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Isr Med Assoc J. 2012 Jan;14(1):63-9.

Oral immunotherapy for the treatment of food allergy.

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  • 1Allergy and Immune Disorders, Murdoch Children's Research Institute, Melbourne, Australia.

Abstract

Food allergies have increased significantly over recent decades and are the most common cause of admissions for anaphylaxis in childhood, particularly in children under 5 years of age. Current management of food allergy is limited to strict food allergen avoidance together with education on the recognition and emergency management of allergic reactions, and in some cases provision of self-injectable adrenaline. Although this supportive management approach is generally effective, it is burdensome for patients and families, and in turn leads to reduced quality of life. Patients with food allergy would benefit greatly from a definitive treatment that could achieve long-term tolerance. Recent studies demonstrate that oral immunotherapy (OIT) can induce desensitization and modulate allergen-specific immune responses. However, it remains uncertain whether long-term tolerance can be achieved with current OIT regimens. Increased allergen dose, duration of OIT and/or inclusion of an immune modifying adjuvant may enhance the tolerogenic potential of OLT. Allergic reactions during OIT are common, although severe reactions are infrequent. Oral immunotherapy holds promise as a novel approach to the definitive treatment of food allergy.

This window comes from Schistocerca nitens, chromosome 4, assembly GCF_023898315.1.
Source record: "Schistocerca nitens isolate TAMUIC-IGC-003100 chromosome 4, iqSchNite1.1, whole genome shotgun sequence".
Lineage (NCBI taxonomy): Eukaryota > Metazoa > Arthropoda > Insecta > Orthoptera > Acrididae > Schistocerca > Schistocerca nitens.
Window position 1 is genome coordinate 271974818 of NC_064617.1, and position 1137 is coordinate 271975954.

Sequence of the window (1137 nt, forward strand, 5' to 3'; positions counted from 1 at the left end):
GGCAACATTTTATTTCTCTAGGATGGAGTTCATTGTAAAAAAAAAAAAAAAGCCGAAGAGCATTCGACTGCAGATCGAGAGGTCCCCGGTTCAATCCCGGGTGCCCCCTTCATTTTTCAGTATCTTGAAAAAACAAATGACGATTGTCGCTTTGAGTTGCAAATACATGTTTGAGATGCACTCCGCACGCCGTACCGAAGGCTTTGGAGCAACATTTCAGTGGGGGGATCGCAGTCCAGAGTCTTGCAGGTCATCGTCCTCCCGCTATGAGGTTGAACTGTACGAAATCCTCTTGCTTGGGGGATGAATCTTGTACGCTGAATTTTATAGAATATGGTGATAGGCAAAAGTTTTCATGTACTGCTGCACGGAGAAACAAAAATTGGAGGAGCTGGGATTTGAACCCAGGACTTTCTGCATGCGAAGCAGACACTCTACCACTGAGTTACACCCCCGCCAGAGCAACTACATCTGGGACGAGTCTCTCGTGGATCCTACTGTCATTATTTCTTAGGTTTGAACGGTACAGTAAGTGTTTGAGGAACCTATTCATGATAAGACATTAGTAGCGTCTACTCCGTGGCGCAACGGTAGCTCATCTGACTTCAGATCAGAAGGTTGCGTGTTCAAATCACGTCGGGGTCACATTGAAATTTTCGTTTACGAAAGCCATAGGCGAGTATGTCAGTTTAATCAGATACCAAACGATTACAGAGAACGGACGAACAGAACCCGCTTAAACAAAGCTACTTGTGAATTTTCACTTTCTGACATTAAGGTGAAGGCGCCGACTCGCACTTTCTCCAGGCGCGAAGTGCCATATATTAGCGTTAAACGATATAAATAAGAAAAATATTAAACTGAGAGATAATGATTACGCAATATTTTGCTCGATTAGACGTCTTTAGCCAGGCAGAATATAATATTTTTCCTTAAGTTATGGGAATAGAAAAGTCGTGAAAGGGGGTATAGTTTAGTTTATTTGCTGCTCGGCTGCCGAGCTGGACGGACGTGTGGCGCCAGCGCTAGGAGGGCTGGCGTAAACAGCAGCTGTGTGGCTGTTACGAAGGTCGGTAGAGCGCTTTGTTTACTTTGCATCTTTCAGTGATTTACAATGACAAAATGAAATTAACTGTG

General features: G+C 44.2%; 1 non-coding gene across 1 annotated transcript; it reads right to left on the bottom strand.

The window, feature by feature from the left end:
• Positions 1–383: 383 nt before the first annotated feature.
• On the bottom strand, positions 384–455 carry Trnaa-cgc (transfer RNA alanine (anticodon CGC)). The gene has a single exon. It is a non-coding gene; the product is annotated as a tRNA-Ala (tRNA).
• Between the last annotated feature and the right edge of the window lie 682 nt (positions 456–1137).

PMID:
22624447
[PubMed - indexed for MEDLINE]
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